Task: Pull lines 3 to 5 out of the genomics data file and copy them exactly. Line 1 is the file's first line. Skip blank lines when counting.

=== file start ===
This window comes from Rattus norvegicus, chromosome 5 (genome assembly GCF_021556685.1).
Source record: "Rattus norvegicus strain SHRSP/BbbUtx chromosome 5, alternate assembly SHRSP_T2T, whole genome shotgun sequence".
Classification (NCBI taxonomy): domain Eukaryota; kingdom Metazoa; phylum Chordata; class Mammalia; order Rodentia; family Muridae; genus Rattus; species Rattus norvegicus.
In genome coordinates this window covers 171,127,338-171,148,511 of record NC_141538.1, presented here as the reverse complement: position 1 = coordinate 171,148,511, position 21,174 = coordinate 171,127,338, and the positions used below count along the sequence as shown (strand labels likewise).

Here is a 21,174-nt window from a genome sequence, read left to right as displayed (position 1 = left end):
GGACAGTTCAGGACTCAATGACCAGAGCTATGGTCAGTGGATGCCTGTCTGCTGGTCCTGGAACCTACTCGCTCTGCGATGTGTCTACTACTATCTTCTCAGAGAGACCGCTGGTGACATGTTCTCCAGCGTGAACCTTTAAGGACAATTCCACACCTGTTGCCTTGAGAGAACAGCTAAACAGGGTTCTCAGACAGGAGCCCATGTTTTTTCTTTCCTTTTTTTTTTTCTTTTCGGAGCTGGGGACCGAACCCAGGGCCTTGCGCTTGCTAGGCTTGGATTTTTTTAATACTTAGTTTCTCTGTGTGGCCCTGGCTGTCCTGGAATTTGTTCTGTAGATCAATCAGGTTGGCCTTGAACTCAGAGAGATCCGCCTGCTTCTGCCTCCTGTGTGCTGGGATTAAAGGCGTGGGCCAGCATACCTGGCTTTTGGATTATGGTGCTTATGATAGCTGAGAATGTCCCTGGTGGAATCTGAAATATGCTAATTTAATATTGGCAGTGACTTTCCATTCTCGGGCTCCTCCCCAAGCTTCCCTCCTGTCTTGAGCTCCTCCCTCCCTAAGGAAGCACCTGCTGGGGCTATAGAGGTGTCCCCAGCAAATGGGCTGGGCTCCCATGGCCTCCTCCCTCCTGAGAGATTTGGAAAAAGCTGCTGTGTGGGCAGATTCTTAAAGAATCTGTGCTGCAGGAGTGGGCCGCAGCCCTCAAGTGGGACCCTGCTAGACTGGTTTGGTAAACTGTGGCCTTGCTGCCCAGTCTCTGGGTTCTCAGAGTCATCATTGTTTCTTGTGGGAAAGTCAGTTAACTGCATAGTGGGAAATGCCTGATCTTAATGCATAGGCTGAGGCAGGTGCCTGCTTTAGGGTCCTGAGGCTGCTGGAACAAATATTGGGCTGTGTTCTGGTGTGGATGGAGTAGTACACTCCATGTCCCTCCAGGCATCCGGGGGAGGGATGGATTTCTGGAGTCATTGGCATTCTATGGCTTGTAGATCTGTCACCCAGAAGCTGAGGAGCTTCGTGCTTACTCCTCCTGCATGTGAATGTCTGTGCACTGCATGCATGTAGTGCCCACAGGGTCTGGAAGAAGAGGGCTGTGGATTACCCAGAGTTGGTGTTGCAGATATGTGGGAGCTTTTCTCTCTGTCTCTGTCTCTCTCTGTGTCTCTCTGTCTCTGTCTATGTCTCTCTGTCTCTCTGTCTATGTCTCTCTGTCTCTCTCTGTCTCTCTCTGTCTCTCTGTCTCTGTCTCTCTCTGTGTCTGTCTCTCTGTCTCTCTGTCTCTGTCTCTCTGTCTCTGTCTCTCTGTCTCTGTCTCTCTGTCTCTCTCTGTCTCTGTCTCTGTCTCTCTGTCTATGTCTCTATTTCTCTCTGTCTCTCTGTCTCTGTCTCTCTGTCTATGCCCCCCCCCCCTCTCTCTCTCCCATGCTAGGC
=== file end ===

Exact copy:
Classification (NCBI taxonomy): domain Eukaryota; kingdom Metazoa; phylum Chordata; class Mammalia; order Rodentia; family Muridae; genus Rattus; species Rattus norvegicus.
In genome coordinates this window covers 171,127,338-171,148,511 of record NC_141538.1, presented here as the reverse complement: position 1 = coordinate 171,148,511, position 21,174 = coordinate 171,127,338, and the positions used below count along the sequence as shown (strand labels likewise).

Here is a 21,174-nt window from a genome sequence, read left to right as displayed (position 1 = left end):